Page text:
ExxonMobil considers drilling more exploration wells offshore Guyana ; to shift support from Trinidad’s energy services

Last Updated on Wednesday, 25 January 2017, 14:07 by Denis Chabrol

ExxonMobil’s Country Manager, Jeff Simon delivering a presentation at the 2017 Trinidad and Tobago Energy Conference. That session was chaired by Nigel Hughes of the Guyana Oil and Gas Association (GOGA).

Demerara Waves Report (C) 2017

ExxonMobil will eventually scale back hiring exploration support from Trinidad-based companies and will instead turn to a shore-base operation in Guyana for production operations, even as it eyes exploring two other potential oil reservoirs, Country Manager, Jeff Simon announced.

He said the company was evaluating its latest oil find at Payara, and considering exploration at two other locations- Liza 4 and Snook.

“We are kind of feeling our way forward and as we learn from what we drill we are constantly assessing how we are going to drill the next one and the next one, but right now it’s Payara at this point and then we have one other one that’s lined up next and that’s called Snook and then we will go forward there and then figure out what’s next,” he said.

“Right now, there is a handful of things that we are looking at but it is going to be highly driven by the results of what we do with Payara,” Simon added.

He said ExxonMobil was currently considering a “wide range” of the volume of oil found at Payara. A previously drilled well named SkipJack has turned up mostly water.

Simon explained that the typical drilling supplies are being sourced from Trinidad, but the next drilling campaign would see huge amounts of cement being taken to the shore-base in Guyana aboard 300 feet draft supply vessels that could be accommodated in the Demerara and Berbice Rivers.

Exhibits at the Trinidad and Tobago Energy Conference.

“We are doing a little better on this campaign, but as we go more into this extended development drilling campaign we expect to move many more goods and services over to Guyana where in fact it makes sense,”  he told the Trinidad Energy Conference 2017 on Tuesday.  “As we mobilize more goods and materials, it’s six to seven hour trip out to the rig there,” he said.

The current drilling operation, he said, is being supported by three helicopters; four supply vessels for one rig that shuttle between Guyana and Trinidad. “We need that number of vessels for a single rig at the moment because so much of that travel is a 30 to 40 hour trip to Trinidad to pick up goods and supplies,” he said.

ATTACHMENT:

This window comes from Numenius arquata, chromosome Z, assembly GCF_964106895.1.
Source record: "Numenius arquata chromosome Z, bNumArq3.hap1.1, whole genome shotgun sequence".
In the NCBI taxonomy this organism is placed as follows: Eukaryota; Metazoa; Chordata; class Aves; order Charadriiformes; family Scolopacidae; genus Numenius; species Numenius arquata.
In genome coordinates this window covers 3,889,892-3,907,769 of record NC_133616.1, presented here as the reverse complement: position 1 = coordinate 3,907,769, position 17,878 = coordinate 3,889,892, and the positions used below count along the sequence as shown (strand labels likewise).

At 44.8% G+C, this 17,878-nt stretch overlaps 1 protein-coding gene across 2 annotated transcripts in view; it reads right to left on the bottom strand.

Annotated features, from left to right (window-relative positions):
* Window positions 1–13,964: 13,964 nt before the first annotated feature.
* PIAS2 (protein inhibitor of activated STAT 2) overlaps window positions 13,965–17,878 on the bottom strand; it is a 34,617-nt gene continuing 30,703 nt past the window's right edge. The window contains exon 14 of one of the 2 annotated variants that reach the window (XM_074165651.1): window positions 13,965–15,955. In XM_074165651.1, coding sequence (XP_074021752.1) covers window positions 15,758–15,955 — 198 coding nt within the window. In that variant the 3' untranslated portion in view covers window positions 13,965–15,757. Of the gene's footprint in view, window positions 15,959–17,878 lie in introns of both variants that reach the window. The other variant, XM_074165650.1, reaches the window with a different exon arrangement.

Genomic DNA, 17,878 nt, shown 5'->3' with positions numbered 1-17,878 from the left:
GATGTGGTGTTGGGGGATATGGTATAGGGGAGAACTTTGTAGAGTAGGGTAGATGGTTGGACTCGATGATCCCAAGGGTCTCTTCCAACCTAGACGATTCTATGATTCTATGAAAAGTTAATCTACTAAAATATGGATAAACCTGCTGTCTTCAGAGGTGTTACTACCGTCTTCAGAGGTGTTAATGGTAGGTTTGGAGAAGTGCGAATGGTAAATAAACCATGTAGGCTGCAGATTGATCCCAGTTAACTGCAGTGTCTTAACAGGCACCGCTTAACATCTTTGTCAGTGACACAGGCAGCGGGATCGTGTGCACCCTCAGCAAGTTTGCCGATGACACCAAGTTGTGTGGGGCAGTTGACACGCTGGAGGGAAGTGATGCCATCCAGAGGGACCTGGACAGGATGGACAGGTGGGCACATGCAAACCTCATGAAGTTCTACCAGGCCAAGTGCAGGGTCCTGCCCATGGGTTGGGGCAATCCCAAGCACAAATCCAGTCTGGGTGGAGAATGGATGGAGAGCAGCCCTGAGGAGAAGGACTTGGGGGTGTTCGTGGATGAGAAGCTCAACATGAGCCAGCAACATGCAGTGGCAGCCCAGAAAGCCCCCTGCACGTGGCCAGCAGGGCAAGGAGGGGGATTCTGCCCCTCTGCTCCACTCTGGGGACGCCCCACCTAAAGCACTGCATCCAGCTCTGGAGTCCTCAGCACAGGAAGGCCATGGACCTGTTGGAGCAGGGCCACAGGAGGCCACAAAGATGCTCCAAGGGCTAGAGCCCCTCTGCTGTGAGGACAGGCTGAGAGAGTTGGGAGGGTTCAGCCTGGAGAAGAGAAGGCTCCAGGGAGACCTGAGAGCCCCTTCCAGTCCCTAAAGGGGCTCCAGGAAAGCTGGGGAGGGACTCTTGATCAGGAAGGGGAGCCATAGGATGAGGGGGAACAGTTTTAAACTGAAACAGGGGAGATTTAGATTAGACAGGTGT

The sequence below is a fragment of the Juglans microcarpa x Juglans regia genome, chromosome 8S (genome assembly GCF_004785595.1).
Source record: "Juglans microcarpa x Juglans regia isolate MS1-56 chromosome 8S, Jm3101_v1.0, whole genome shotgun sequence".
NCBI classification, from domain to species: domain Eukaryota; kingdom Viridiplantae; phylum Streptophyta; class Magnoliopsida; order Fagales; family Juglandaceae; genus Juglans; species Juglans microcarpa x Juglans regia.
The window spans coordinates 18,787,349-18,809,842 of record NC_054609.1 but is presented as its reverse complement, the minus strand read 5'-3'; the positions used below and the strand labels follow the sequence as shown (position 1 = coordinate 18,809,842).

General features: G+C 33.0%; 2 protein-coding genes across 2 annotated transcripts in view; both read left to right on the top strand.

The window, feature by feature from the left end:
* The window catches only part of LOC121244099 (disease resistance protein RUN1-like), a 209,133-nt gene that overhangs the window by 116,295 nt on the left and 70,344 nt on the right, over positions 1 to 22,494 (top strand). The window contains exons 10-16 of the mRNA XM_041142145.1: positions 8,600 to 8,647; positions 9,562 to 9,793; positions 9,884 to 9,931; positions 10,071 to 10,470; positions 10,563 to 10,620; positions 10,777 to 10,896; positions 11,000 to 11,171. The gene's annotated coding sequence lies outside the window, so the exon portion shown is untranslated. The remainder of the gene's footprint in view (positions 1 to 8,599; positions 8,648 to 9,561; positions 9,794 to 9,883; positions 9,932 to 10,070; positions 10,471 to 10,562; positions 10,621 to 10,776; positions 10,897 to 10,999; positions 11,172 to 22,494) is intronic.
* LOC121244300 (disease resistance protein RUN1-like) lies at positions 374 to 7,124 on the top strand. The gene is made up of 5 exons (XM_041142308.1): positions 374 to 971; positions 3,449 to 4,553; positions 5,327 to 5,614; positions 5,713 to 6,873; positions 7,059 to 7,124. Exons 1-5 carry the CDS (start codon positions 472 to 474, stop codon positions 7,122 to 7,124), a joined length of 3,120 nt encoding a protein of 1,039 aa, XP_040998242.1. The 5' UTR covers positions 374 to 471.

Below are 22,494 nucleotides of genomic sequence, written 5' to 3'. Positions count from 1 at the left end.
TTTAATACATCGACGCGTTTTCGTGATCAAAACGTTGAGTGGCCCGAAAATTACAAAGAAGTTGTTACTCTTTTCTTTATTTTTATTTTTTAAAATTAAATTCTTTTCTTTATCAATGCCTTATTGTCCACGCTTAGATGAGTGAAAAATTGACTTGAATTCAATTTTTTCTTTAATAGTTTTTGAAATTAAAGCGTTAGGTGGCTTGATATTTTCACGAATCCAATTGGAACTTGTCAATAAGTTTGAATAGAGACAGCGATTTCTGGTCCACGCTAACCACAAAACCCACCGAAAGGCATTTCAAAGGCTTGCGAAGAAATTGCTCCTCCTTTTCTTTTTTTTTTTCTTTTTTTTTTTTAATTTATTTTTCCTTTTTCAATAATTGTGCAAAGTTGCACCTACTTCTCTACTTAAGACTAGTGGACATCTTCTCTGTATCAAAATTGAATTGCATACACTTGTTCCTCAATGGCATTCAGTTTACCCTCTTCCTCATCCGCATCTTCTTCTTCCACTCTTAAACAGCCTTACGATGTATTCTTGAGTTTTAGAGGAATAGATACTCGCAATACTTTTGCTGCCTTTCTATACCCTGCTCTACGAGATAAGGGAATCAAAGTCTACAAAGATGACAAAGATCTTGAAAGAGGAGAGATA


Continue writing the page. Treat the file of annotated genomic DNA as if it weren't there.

Simon said after drilling for more than one year now out of a shore-base in Georgetown, that facility has outgrown potential for products and supplies.  In preparation for the arrival and mooring of Floating, Production, Storage and Offloading (FPSO) offshore Guyana to collect oil from the 17 wells via umbilical cords and flow-lines, he said some of the equipment would be assembled in Trinidad.

“A lot of the kit and equipment is so large that we really don’t have the facility in Guyana to handle it,” said in reference to the draft of the rivers and the capacity of the existing shore-base.

President and Chief Executive Officer of Energy Chamber of Trinidad and Tobago, Dr Thackwray Driver told Demerara Waves Online News that a lot of ExxonMobil’s exploration work is being staged out of Trinidad and Tobago’s well established energy services sector. “We know that there is an intention to develop the support industry in Guyana to increase local content and Trinidadian companies are very open to working with Guyanese companies to help them to get up to the required level to be able to support the industry,” he said.

Driver said the drilling and installation work offshore Guyana would continue out of Trinidad until oil production begins in 2020/ 2021.

Personal Protection Equipment at the Trinidad and Tobago Energy Conference.

Then, ExxonMobil will begin extracting 100,000 barrels of oil from wells located about 190 kilometers offshore. There are nine injection wells. The oil will be offloaded to an FPSO from where tankers will collect supplies for processing at a refinery yet to be determined. Guyana’s oil so far has been described as light, sweet crude.

While the ExxonMobil official named Trinidad’s state oil refinery, Petrotrin, as one of the possible oil refineries, that country’s former Energy Minister, Kevin Ramnarine has said that retrofitting that refinery would cost a lot of money. He said Guyana’s oil could be used by Petrotrin as diluent.

So far, ExxonMobil has found almost 2 billion barrels of oil at Liza, excluding Payara which has not yet been officially quantified.